2. Quantifications: simply stands for "quantifying" things or better to say objects. The FOLs also try to give no. to the objects. and that's it.

So, the FOLs are the way to represent a few conditions, with the use of propositional symbols, predicates, functions & Symbols, quantifiers. These representations lead to some "understanding", and this understanding is called as "interpretations".

These interpretations are the whole lot which governs the mathematical science behind using these logics while describing a secure systems.

Propositional logics are also known as zeroth-order-logic as it is extending the First-Order-Logic

Don't lose your heart, if you were not able to understand somethings, or anything at all. A few examples, and applications have got your back.

Keep Up....

Day08 – “Why?” & “What in?” Security & Blockchain?

Reading Time: 3 minutes

author: aman

Blog II - Part I - Day 08

The last blog was written by Kaushik, the Applied Physics Freshman student, beautifully covered the diverse applications of Blockchain and the challenges/risks involved with the use of the current form of Blockchain technology..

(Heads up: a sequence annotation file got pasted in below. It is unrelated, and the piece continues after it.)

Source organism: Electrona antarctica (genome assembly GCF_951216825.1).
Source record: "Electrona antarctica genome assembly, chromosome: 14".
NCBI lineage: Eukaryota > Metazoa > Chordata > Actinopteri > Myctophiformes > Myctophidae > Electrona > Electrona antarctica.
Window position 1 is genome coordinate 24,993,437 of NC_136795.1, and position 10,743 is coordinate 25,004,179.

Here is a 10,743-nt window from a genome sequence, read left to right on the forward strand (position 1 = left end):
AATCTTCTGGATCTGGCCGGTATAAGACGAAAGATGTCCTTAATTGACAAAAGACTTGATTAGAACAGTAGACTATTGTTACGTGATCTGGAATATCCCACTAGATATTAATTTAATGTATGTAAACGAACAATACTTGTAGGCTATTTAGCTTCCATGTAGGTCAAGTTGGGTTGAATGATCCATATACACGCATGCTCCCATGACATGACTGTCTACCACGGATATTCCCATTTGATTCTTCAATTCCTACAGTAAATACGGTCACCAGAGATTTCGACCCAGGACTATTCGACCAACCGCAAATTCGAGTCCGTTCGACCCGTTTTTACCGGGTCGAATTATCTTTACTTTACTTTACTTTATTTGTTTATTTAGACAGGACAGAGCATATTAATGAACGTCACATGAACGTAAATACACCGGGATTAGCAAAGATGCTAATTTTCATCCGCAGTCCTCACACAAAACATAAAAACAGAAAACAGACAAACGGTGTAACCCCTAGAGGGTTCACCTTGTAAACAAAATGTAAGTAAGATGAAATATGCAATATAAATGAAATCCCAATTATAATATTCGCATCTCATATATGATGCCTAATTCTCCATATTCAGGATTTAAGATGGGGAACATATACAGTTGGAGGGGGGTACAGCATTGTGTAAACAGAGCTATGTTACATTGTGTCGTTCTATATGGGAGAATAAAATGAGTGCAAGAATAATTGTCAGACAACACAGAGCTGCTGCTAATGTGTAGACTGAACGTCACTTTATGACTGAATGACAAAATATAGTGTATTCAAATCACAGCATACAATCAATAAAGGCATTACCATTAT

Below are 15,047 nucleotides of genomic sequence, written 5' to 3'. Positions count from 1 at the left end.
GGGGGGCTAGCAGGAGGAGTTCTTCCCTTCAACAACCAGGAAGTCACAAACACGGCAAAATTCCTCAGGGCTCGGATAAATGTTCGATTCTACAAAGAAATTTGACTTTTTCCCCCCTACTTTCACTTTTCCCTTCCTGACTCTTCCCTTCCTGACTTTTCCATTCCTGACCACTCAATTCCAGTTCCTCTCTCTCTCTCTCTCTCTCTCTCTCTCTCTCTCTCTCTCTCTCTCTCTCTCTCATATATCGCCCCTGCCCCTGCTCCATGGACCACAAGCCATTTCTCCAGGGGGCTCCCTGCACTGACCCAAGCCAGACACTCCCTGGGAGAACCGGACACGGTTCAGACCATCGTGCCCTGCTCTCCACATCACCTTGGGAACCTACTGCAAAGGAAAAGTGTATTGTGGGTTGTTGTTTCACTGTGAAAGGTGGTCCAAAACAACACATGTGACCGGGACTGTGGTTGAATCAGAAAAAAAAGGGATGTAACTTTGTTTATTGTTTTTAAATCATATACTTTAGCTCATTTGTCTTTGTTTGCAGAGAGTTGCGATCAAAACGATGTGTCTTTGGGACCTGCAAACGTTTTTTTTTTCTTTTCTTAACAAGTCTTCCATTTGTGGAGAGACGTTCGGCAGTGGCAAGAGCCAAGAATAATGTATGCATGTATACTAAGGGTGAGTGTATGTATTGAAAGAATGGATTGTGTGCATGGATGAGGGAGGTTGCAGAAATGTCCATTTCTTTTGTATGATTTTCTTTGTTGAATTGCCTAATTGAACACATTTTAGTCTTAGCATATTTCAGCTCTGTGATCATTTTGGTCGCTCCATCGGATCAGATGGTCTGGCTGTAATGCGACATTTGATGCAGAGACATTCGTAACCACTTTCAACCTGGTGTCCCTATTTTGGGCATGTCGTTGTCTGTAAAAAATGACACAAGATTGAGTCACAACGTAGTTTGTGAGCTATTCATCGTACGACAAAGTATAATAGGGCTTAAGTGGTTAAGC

This blog will cover straight definitions and their super intuitive explanations(as far as I can make), about the FORMAL METHODS & VERIFICATIONS. What are they? and Why are they?

Plus I'll try to give a brief about my work, in the later part of this blog.(in another micro-blog)

Buckle up a bit, the logics and thinking coming up...

In this micro-blog

  • Formal Methods
  • Formal Verification
  • First Order Logic
  • ..... will keep adding

There was a series of events which motivated me to begin this series.

This was when I was talking to one of the Sophomore year members in CEV, Shtakshi, Comps. Shtakshi has a huge interest in mathematics and love logics, but as a normal sophomore problems, she has a lot of options to explore because of which she didn't have any particular choice.

As a normal 3rd year member's job suggests, I tried explaining her about the field I have worked on, The FORMAL METHODS, and how crucial is it for Computer Researches.

I will put up a more "formal" definition and a more "informal" definition. You can always miss the formal definitions.

Formal Language: